"Earthsea," which is based on books written by Ursula K. LeGuin, is an above-average production of the SciFi Channel. I've heard the movie is actually very loosely based on the books, and that LeGuin thinks this film is a travesty, but she should realize that seeing this flick has probably peaked the interests of many people who want to find out just how closely the movie follows the books.
I'll be honest and say that I've never read any of the "Earthsea" books. In fact, I'd never even heard of them before SciFi threw this production out for viewing. It looks something like a modern day version of J.R.R. Tolkien's books. Of course, it doesn't come close to those books or the "Lord Of The Rings" films. However, it does feed those hungry for some fantasy/adventure. There've been a ton of "LOTR" copycats, and I think this flick is one of the better ones.
I won't go into a huge explanation of the plot, but it goes a little like this: Much like Frodo from "LOTR," the hero of this film is an unexpected nobody named Ged, played by Shawn Ashmore("Iceman" from the "X-Men" flicks). He sets out to stop the evil King Tygath, who wants to rule Earthsea. Standing in Tygath's way are a group of wizards at a school(not unlike Hogwart's in the "Harry Potter" stories, though "Earthsea" was written before those novels), and a high priestess played with little flair by Isabella Rosselini. She looked stiff throughout this film. Danny Glover plays Ged's mentor, Ogion. He seems to be trying too hard to come across as a mix of Gandolf, Yoda, and Dumbledore, resulting in a cookie-cutter "sage-like" character that really doesn't fit well in the story. Kristen Kreuk(Smallville) does a decent job as the potentially powerful priestess, Tenar.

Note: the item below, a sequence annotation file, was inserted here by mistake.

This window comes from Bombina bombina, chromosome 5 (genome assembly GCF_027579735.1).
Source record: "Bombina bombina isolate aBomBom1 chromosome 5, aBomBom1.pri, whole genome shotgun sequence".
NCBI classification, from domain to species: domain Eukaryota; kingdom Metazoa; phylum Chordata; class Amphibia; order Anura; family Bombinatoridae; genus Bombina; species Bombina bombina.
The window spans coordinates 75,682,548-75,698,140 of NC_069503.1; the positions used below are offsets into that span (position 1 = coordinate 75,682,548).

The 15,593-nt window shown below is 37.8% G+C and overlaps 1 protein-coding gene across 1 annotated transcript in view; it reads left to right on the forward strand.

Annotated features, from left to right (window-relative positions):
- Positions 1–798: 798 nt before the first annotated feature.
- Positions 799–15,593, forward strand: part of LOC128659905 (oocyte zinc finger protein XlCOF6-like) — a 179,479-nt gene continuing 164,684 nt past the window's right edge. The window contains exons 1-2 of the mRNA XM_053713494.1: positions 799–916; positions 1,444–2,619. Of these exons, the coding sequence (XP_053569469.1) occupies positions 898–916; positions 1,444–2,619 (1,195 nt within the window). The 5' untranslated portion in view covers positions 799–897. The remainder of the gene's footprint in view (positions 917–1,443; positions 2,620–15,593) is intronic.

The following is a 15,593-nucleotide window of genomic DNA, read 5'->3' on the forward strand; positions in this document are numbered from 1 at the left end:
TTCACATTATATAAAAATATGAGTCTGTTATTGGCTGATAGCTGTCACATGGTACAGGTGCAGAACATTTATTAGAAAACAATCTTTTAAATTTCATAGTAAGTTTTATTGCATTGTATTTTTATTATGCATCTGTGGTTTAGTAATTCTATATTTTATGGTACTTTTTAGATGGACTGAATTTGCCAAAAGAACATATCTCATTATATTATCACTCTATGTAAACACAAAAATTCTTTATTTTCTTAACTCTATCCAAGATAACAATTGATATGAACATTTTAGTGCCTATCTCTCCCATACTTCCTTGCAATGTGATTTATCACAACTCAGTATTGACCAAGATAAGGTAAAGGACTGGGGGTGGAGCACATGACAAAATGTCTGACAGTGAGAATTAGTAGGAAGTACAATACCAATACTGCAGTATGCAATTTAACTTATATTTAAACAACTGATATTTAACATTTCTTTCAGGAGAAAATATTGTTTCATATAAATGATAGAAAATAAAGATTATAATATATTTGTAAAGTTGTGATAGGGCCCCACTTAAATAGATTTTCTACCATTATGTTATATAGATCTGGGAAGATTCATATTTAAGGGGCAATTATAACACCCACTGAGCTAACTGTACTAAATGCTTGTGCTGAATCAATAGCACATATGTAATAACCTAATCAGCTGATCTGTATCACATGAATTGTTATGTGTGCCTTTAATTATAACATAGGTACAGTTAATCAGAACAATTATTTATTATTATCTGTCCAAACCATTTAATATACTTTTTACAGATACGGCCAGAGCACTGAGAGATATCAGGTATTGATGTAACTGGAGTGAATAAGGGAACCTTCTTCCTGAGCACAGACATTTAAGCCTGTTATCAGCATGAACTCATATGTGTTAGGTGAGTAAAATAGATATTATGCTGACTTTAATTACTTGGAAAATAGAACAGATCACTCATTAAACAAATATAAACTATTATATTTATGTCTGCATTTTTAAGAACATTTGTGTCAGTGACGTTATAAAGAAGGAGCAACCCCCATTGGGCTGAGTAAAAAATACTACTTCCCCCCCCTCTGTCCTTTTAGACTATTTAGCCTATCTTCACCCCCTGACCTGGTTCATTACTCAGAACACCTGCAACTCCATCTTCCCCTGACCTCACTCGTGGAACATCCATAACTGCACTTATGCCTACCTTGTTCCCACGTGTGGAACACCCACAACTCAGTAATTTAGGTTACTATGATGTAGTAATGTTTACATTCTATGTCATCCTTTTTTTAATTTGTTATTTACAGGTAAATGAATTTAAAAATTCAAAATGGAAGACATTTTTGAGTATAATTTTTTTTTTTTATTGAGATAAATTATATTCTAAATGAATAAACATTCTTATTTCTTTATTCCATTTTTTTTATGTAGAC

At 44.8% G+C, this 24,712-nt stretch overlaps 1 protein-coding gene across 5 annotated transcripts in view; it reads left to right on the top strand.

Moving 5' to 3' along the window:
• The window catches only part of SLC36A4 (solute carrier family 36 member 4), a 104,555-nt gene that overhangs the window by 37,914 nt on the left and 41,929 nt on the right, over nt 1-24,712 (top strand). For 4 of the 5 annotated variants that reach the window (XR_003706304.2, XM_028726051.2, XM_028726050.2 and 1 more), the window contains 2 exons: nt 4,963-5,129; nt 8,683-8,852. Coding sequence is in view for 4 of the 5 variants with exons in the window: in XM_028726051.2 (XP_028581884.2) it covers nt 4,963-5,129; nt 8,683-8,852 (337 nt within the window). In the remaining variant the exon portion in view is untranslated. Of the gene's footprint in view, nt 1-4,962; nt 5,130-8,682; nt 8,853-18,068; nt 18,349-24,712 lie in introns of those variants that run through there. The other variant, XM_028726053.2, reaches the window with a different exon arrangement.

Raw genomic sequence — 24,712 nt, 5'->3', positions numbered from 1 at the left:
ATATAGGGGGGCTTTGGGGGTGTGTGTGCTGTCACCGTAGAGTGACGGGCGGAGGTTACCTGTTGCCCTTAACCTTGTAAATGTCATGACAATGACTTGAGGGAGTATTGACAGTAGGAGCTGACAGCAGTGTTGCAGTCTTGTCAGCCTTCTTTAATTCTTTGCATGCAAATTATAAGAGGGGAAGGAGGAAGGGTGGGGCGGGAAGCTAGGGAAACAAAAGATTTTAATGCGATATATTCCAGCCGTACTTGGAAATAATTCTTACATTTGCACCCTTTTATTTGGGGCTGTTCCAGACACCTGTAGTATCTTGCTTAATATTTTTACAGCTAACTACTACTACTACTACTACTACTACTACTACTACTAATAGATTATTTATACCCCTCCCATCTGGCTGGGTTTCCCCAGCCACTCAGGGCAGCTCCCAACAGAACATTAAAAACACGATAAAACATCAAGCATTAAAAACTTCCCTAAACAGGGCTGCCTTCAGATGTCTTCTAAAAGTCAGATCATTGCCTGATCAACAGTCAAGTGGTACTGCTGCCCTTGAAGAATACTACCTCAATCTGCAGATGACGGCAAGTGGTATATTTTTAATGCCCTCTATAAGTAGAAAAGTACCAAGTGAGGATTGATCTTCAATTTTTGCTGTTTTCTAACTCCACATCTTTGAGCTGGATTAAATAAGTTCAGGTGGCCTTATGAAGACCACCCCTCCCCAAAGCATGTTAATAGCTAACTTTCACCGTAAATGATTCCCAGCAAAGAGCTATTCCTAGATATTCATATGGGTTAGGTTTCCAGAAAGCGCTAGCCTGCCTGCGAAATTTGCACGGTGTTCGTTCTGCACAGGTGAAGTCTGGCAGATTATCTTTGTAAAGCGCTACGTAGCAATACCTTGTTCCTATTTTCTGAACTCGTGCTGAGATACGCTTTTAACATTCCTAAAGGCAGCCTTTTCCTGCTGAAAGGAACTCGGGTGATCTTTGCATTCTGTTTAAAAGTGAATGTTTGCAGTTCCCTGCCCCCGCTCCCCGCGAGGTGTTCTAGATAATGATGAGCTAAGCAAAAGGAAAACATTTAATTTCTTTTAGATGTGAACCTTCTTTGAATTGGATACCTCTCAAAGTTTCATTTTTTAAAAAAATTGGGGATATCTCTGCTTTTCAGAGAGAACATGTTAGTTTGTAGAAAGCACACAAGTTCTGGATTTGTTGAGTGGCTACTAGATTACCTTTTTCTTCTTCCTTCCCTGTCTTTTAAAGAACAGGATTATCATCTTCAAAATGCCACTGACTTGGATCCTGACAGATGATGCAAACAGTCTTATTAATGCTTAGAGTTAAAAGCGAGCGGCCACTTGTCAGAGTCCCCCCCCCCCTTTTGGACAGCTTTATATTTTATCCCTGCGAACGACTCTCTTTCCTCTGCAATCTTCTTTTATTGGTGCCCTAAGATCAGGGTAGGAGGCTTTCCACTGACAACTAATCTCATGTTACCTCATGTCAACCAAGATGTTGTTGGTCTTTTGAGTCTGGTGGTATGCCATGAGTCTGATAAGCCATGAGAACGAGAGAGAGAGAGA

The overall production is pretty good on this film considering it's a SciFi Channel production. If only they'd spent as much money on the actual story, I might have given this a better review.
In closing, I'll agree with other reviewers in saying that "Earthsea" is an ambitious television production, but it falls flat in the end. As stated before, one good thing about this flick is that it probably peaked interest in plenty of folks who might not have read the original books and now want to check them out.
Recommended to fans of the fantasy genre, especially those like me who haven't read the original books. That seems to be a thorn in quite a few folks' side when concerning this movie.
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Kendall Fontenot (kfontenot)
Despite looking extremely cool, I have to admit that I'm a dork. I grew up on the outskirts of the small town of Oberlin, LA. I have since relocated to the Lake Charles, LA area.I love my home state … more
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Originally broadcast asLegend of Earthseain December 2004, the Sci-Fi Channel's four-hour miniseries ofEarthsearides the coattails of theLord of the Ringstrilogy with its quest-driven story of humble blacksmith Ged (Shawn Ashmore), a wizard-to-be who is mentored by the magical Ogion (Danny Glover) as he seeks to preserve the realm of Earthsea from the evil King Tygath (Sebastian Roché). Ged's adventures lead him to the priestess Tenar (Kristen Kreuk, fromSmallville) and with secrets shared by High Priestess Thar (Isabella Rossellini), they gain the power to prevail over Tygath. As presented by Robert Halmi Sr. (producer ofMerlin,Gulliver's Travelsand several other fantasy miniseries), this skeletal rendering ofEarthseaboasts a wealth of digital effects and semi-lavish set design, but Ashmore's lack of charisma hampers a production already fraught with problems. It provoked the wrath of fantasy fans and a firm rejection by author Ursula K. Le Guin, who had watched helplessly (she wasn't involved or consulted) as her classic novelsA Wizard of EarthseaandThe Tombs of Atuanwere racially "whitewashed" (in Le Guin's words) nearly beyond recognition. As TV fantasy goes,Earthseais admirably ambitious, but best enjoyed by those with no awareness of the classic books it isveryloosely based on.--Jeff Shannon